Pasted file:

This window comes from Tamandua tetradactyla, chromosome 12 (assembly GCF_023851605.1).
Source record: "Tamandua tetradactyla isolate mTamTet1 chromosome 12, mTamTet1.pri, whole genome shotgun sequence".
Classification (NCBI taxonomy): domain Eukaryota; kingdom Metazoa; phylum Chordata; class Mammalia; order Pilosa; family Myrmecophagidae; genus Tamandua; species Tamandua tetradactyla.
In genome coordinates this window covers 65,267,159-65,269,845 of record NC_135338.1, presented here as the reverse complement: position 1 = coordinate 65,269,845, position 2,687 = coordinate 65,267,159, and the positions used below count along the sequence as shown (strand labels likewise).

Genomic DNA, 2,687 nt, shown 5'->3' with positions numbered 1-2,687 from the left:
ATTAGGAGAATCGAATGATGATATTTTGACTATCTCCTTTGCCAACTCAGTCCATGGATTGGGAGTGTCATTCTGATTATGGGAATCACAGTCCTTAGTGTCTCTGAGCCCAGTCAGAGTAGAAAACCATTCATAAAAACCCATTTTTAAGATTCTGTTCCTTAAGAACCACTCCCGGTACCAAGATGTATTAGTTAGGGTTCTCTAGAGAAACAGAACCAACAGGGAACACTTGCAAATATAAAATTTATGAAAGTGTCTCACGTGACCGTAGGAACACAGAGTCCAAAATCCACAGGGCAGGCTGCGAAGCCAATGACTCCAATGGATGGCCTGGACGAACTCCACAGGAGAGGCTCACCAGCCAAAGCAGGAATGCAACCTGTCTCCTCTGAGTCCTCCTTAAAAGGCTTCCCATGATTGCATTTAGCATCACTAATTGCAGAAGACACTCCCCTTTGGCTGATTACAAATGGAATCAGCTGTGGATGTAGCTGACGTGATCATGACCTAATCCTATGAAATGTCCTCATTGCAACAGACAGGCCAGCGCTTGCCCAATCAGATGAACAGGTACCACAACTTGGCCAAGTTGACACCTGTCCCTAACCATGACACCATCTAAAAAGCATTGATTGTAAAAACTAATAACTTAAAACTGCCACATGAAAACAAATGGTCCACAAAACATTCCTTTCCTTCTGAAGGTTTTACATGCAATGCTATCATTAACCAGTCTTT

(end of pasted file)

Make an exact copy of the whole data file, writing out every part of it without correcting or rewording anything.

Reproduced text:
This window comes from Tamandua tetradactyla, chromosome 12 (assembly GCF_023851605.1).
Source record: "Tamandua tetradactyla isolate mTamTet1 chromosome 12, mTamTet1.pri, whole genome shotgun sequence".
Classification (NCBI taxonomy): domain Eukaryota; kingdom Metazoa; phylum Chordata; class Mammalia; order Pilosa; family Myrmecophagidae; genus Tamandua; species Tamandua tetradactyla.
In genome coordinates this window covers 65,267,159-65,269,845 of record NC_135338.1, presented here as the reverse complement: position 1 = coordinate 65,269,845, position 2,687 = coordinate 65,267,159, and the positions used below count along the sequence as shown (strand labels likewise).

Genomic DNA, 2,687 nt, shown 5'->3' with positions numbered 1-2,687 from the left:
ATTAGGAGAATCGAATGATGATATTTTGACTATCTCCTTTGCCAACTCAGTCCATGGATTGGGAGTGTCATTCTGATTATGGGAATCACAGTCCTTAGTGTCTCTGAGCCCAGTCAGAGTAGAAAACCATTCATAAAAACCCATTTTTAAGATTCTGTTCCTTAAGAACCACTCCCGGTACCAAGATGTATTAGTTAGGGTTCTCTAGAGAAACAGAACCAACAGGGAACACTTGCAAATATAAAATTTATGAAAGTGTCTCACGTGACCGTAGGAACACAGAGTCCAAAATCCACAGGGCAGGCTGCGAAGCCAATGACTCCAATGGATGGCCTGGACGAACTCCACAGGAGAGGCTCACCAGCCAAAGCAGGAATGCAACCTGTCTCCTCTGAGTCCTCCTTAAAAGGCTTCCCATGATTGCATTTAGCATCACTAATTGCAGAAGACACTCCCCTTTGGCTGATTACAAATGGAATCAGCTGTGGATGTAGCTGACGTGATCATGACCTAATCCTATGAAATGTCCTCATTGCAACAGACAGGCCAGCGCTTGCCCAATCAGATGAACAGGTACCACAACTTGGCCAAGTTGACACCTGTCCCTAACCATGACACCATCTAAAAAGCATTGATTGTAAAAACTAATAACTTAAAACTGCCACATGAAAACAAATGGTCCACAAAACATTCCTTTCCTTCTGAAGGTTTTACATGCAATGCTATCATTAACCAGTCTTT